The Political Thought of Justice Antonin Scalia: A Hamiltonian on the Supreme Court
Rowman & Littlefield, 2006 - 369 Seiten
The Political Thought of Antonin Scalia: A Hamiltonian on the Supreme Court traces Justice Antonin Scalia's jurisprudence back to the political and constitutional thought of Alexander Hamilton. Not only is there substantial agreement between these two men in the areas of constitutional interpretation, federalism, separation of powers, executive and judicial power, but the two men also have similar temperaments: bold, decisive, and principled. By examining the congruence in thought between Hamilton and Scalia, it is hoped that a better and deeper understanding of Justice Scalia's jurisprudence will be achieved. While an abundance of scholarship has been written on Justice Scalia, no one has systematically examined his political philosophy. This book also draws out the important differences between Justice Scalia's jurisprudence and that of the other conservative members of the Court_the late Chief Justice William Rehnquist and Justices Sandra Day O'Connor, Anthony Kennedy, and Clarence Thomas.
Was andere dazu sagen - Rezension schreiben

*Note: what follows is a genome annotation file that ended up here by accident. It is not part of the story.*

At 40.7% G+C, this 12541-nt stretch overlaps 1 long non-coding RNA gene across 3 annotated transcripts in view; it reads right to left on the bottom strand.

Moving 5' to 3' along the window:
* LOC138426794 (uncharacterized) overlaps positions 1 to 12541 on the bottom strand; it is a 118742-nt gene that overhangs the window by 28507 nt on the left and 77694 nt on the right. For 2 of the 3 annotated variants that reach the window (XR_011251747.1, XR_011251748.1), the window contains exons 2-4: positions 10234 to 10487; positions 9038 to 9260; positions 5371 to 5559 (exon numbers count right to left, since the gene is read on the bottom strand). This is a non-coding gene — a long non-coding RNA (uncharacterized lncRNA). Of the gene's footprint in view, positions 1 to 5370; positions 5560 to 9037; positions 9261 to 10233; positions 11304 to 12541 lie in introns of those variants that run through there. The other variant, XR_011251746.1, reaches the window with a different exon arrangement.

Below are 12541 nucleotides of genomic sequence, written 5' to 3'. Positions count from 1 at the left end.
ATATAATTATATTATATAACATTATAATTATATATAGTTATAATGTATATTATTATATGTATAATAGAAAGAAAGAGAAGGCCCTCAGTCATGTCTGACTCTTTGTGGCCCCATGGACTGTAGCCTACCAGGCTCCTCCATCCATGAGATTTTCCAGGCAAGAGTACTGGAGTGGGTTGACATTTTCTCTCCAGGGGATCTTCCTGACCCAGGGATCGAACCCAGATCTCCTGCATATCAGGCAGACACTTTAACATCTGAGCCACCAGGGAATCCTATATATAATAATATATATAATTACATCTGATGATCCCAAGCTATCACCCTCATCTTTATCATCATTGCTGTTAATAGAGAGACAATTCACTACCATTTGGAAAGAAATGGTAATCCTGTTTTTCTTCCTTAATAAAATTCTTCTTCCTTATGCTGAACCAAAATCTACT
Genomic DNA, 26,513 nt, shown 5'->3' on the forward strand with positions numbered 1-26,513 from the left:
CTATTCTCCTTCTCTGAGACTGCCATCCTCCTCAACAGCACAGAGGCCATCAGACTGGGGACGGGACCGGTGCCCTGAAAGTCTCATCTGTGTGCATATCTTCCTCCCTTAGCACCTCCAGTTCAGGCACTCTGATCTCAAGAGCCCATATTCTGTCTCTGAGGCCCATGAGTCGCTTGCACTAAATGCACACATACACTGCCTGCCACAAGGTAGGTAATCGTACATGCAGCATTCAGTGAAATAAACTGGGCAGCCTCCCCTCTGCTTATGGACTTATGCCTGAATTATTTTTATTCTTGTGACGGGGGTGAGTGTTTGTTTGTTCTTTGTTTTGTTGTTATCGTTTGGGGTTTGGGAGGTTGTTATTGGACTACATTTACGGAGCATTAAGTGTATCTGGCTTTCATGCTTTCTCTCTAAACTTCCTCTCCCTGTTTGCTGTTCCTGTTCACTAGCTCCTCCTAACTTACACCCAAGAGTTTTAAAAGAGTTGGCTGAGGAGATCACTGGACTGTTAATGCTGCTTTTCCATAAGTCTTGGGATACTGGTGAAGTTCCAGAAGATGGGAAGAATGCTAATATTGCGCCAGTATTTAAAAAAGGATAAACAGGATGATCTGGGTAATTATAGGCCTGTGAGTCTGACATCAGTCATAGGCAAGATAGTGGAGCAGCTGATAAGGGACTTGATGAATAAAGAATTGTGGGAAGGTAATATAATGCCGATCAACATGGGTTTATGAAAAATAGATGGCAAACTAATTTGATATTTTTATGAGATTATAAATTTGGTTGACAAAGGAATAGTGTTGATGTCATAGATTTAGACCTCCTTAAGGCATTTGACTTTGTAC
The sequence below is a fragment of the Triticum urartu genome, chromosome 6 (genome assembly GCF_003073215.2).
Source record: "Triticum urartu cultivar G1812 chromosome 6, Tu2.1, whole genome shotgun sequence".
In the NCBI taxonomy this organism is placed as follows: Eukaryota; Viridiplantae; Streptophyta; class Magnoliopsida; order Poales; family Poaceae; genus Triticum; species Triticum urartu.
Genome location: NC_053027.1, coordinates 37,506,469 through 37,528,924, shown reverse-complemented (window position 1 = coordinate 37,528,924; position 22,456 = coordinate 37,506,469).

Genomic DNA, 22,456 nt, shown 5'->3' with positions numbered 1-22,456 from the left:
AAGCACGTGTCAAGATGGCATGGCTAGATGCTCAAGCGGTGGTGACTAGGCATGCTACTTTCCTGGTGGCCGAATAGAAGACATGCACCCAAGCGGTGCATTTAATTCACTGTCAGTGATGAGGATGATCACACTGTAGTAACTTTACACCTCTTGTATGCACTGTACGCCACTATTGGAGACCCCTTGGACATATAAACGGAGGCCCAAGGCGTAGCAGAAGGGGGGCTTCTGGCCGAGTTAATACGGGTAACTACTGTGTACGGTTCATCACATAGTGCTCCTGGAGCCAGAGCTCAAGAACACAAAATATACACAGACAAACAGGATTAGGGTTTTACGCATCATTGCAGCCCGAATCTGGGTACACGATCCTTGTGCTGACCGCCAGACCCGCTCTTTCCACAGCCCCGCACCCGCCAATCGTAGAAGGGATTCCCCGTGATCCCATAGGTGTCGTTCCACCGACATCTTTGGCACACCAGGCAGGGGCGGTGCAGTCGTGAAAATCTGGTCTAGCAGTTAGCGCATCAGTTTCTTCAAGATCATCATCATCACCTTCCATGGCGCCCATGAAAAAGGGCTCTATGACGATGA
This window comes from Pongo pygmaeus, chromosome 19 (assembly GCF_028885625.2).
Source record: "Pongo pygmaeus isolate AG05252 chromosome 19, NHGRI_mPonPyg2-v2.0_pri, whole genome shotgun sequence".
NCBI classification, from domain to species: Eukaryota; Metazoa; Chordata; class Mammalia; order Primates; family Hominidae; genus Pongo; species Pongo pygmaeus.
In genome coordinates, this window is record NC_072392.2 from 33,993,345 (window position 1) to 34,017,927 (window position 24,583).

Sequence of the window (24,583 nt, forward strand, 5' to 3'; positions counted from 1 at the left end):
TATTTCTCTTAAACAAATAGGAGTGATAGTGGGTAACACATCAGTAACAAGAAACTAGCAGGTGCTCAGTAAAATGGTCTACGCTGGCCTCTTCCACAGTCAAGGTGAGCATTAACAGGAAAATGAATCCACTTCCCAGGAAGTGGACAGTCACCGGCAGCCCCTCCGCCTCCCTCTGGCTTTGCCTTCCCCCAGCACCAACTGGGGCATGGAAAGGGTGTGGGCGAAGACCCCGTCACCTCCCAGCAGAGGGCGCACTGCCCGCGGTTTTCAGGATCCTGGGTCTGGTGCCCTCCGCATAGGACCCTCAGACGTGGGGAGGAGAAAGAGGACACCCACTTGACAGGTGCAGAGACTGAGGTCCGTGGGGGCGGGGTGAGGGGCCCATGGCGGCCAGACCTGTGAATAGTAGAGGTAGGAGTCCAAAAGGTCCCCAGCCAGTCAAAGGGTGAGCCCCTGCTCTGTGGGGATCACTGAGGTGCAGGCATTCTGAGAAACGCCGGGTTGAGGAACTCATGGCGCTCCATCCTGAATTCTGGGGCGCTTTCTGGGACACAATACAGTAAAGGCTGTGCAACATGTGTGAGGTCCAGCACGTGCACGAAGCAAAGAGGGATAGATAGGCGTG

Es wurden keine Rezensionen gefunden.
Nothing Is Easy The Road to the Supreme Court
Separation of Powers and Access to Justice
Interbranch Conflicts between Congress and the President
The Politics of Administration
The Conservative Role of Judges in a Democratic System of Government
The Science of Interpreting Texts
Andere Ausgaben - Alle anzeigen
According action activity administration agency Alexander allow Amendment American Antonin Scalia Appeals appointment approach argued authority believed bill Chief claims Clause concerns concurring conference Congress congressional conservative Constitution construction criticized decision defended delegation Department dissenting district doctrine effect established example executive branch exercise fact federal federal government Federalist foreign functions give Hamilton held Ibid immunity important independent individual interests interpretation involving issue John judges judgment judicial judiciary Justice Scalia Law Review legislative limits Madison maintained majority matter meaning ment natural necessary opinion original particular person plain political position practice president president's Press principles protect provision question reason regarded regulate Rehnquist responsibility role rule School Senate separation of powers served standing statement statute structure suit Supreme Court Thomas tion treaties United University veto violated vote wrote York